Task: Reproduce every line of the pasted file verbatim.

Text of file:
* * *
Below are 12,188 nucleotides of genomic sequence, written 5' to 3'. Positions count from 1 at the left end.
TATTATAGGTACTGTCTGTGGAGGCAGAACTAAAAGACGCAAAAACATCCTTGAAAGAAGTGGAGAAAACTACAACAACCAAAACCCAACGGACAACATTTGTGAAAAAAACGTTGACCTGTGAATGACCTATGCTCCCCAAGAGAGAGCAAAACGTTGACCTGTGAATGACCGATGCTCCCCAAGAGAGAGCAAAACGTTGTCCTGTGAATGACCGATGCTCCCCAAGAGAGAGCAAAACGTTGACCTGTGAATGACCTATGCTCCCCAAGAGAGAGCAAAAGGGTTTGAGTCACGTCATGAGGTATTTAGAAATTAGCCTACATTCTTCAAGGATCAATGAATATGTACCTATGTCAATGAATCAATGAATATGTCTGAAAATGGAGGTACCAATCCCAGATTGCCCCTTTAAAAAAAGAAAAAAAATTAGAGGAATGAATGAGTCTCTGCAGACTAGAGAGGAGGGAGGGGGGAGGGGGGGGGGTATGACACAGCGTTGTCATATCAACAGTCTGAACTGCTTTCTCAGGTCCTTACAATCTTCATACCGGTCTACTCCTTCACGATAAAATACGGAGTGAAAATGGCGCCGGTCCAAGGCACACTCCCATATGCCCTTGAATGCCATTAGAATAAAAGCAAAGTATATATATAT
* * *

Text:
Below are 12,188 nucleotides of genomic sequence, written 5' to 3'. Positions count from 1 at the left end.
TATTATAGGTACTGTCTGTGGAGGCAGAACTAAAAGACGCAAAAACATCCTTGAAAGAAGTGGAGAAAACTACAACAACCAAAACCCAACGGACAACATTTGTGAAAAAAACGTTGACCTGTGAATGACCTATGCTCCCCAAGAGAGAGCAAAACGTTGACCTGTGAATGACCGATGCTCCCCAAGAGAGAGCAAAACGTTGTCCTGTGAATGACCGATGCTCCCCAAGAGAGAGCAAAACGTTGACCTGTGAATGACCTATGCTCCCCAAGAGAGAGCAAAAGGGTTTGAGTCACGTCATGAGGTATTTAGAAATTAGCCTACATTCTTCAAGGATCAATGAATATGTACCTATGTCAATGAATCAATGAATATGTCTGAAAATGGAGGTACCAATCCCAGATTGCCCCTTTAAAAAAAGAAAAAAAATTAGAGGAATGAATGAGTCTCTGCAGACTAGAGAGGAGGGAGGGGGGAGGGGGGGGGGTATGACACAGCGTTGTCATATCAACAGTCTGAACTGCTTTCTCAGGTCCTTACAATCTTCATACCGGTCTACTCCTTCACGATAAAATACGGAGTGAAAATGGCGCCGGTCCAAGGCACACTCCCATATGCCCTTGAATGCCATTAGAATAAAAGCAAAGTATATATATAT